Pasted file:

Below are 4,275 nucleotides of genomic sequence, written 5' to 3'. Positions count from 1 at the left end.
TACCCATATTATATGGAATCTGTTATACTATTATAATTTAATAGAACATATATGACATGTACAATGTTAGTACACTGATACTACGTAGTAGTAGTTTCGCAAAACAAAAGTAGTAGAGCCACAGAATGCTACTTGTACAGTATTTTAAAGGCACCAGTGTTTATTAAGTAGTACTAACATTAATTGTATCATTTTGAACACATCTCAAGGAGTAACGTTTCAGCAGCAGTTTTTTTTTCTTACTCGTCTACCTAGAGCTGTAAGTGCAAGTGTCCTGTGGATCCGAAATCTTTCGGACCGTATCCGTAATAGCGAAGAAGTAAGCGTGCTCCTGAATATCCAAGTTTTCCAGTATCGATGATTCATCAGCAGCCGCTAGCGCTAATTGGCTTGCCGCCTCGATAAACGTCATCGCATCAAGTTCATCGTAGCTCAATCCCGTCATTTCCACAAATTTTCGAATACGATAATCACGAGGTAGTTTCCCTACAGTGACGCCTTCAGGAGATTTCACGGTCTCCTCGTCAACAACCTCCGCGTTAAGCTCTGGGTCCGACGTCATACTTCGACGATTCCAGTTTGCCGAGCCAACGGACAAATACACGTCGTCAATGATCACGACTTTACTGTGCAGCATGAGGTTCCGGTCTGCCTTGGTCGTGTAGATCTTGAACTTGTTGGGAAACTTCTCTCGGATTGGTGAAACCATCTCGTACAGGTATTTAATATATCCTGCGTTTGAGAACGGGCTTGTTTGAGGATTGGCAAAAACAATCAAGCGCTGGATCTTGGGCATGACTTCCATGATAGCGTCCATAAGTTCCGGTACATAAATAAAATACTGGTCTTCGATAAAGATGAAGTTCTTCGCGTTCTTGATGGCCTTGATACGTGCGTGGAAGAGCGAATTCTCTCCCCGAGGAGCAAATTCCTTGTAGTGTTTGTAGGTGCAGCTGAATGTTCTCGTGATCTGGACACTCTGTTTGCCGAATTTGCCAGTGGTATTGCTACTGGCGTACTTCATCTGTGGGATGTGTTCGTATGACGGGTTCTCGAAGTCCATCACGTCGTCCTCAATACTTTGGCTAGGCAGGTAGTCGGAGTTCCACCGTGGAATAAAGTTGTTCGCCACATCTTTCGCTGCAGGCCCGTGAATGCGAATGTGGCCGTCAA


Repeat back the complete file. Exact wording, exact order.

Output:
Below are 4,275 nucleotides of genomic sequence, written 5' to 3'. Positions count from 1 at the left end.
TACCCATATTATATGGAATCTGTTATACTATTATAATTTAATAGAACATATATGACATGTACAATGTTAGTACACTGATACTACGTAGTAGTAGTTTCGCAAAACAAAAGTAGTAGAGCCACAGAATGCTACTTGTACAGTATTTTAAAGGCACCAGTGTTTATTAAGTAGTACTAACATTAATTGTATCATTTTGAACACATCTCAAGGAGTAACGTTTCAGCAGCAGTTTTTTTTTCTTACTCGTCTACCTAGAGCTGTAAGTGCAAGTGTCCTGTGGATCCGAAATCTTTCGGACCGTATCCGTAATAGCGAAGAAGTAAGCGTGCTCCTGAATATCCAAGTTTTCCAGTATCGATGATTCATCAGCAGCCGCTAGCGCTAATTGGCTTGCCGCCTCGATAAACGTCATCGCATCAAGTTCATCGTAGCTCAATCCCGTCATTTCCACAAATTTTCGAATACGATAATCACGAGGTAGTTTCCCTACAGTGACGCCTTCAGGAGATTTCACGGTCTCCTCGTCAACAACCTCCGCGTTAAGCTCTGGGTCCGACGTCATACTTCGACGATTCCAGTTTGCCGAGCCAACGGACAAATACACGTCGTCAATGATCACGACTTTACTGTGCAGCATGAGGTTCCGGTCTGCCTTGGTCGTGTAGATCTTGAACTTGTTGGGAAACTTCTCTCGGATTGGTGAAACCATCTCGTACAGGTATTTAATATATCCTGCGTTTGAGAACGGGCTTGTTTGAGGATTGGCAAAAACAATCAAGCGCTGGATCTTGGGCATGACTTCCATGATAGCGTCCATAAGTTCCGGTACATAAATAAAATACTGGTCTTCGATAAAGATGAAGTTCTTCGCGTTCTTGATGGCCTTGATACGTGCGTGGAAGAGCGAATTCTCTCCCCGAGGAGCAAATTCCTTGTAGTGTTTGTAGGTGCAGCTGAATGTTCTCGTGATCTGGACACTCTGTTTGCCGAATTTGCCAGTGGTATTGCTACTGGCGTACTTCATCTGTGGGATGTGTTCGTATGACGGGTTCTCGAAGTCCATCACGTCGTCCTCAATACTTTGGCTAGGCAGGTAGTCGGAGTTCCACCGTGGAATAAAGTTGTTCGCCACATCTTTCGCTGCAGGCCCGTGAATGCGAATGTGGCCGTCAA